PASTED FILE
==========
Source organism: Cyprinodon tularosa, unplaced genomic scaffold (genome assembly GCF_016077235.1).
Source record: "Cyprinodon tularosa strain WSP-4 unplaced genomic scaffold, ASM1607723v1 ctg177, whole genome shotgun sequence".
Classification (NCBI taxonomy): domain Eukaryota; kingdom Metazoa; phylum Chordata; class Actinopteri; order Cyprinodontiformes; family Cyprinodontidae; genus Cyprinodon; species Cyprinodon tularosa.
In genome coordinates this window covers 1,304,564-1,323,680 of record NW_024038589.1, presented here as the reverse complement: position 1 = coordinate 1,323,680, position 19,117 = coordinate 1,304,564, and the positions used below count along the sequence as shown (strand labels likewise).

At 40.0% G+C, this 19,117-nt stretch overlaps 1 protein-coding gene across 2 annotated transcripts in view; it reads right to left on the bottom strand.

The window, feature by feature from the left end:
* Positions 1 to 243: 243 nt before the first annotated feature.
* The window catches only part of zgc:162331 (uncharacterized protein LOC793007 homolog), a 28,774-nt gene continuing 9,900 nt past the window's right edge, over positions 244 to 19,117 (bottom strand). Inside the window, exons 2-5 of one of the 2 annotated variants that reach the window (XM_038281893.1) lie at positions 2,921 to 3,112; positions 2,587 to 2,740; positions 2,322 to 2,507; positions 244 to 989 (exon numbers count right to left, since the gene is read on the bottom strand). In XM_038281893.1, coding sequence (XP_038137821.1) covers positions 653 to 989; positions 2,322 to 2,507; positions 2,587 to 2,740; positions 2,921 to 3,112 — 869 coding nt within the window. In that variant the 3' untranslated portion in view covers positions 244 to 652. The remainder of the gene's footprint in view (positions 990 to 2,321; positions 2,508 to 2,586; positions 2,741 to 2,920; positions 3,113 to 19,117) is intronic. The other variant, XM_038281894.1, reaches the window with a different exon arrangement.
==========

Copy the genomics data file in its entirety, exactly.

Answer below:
Source organism: Cyprinodon tularosa, unplaced genomic scaffold (genome assembly GCF_016077235.1).
Source record: "Cyprinodon tularosa strain WSP-4 unplaced genomic scaffold, ASM1607723v1 ctg177, whole genome shotgun sequence".
Classification (NCBI taxonomy): domain Eukaryota; kingdom Metazoa; phylum Chordata; class Actinopteri; order Cyprinodontiformes; family Cyprinodontidae; genus Cyprinodon; species Cyprinodon tularosa.
In genome coordinates this window covers 1,304,564-1,323,680 of record NW_024038589.1, presented here as the reverse complement: position 1 = coordinate 1,323,680, position 19,117 = coordinate 1,304,564, and the positions used below count along the sequence as shown (strand labels likewise).

At 40.0% G+C, this 19,117-nt stretch overlaps 1 protein-coding gene across 2 annotated transcripts in view; it reads right to left on the bottom strand.

The window, feature by feature from the left end:
* Positions 1 to 243: 243 nt before the first annotated feature.
* The window catches only part of zgc:162331 (uncharacterized protein LOC793007 homolog), a 28,774-nt gene continuing 9,900 nt past the window's right edge, over positions 244 to 19,117 (bottom strand). Inside the window, exons 2-5 of one of the 2 annotated variants that reach the window (XM_038281893.1) lie at positions 2,921 to 3,112; positions 2,587 to 2,740; positions 2,322 to 2,507; positions 244 to 989 (exon numbers count right to left, since the gene is read on the bottom strand). In XM_038281893.1, coding sequence (XP_038137821.1) covers positions 653 to 989; positions 2,322 to 2,507; positions 2,587 to 2,740; positions 2,921 to 3,112 — 869 coding nt within the window. In that variant the 3' untranslated portion in view covers positions 244 to 652. The remainder of the gene's footprint in view (positions 990 to 2,321; positions 2,508 to 2,586; positions 2,741 to 2,920; positions 3,113 to 19,117) is intronic. The other variant, XM_038281894.1, reaches the window with a different exon arrangement.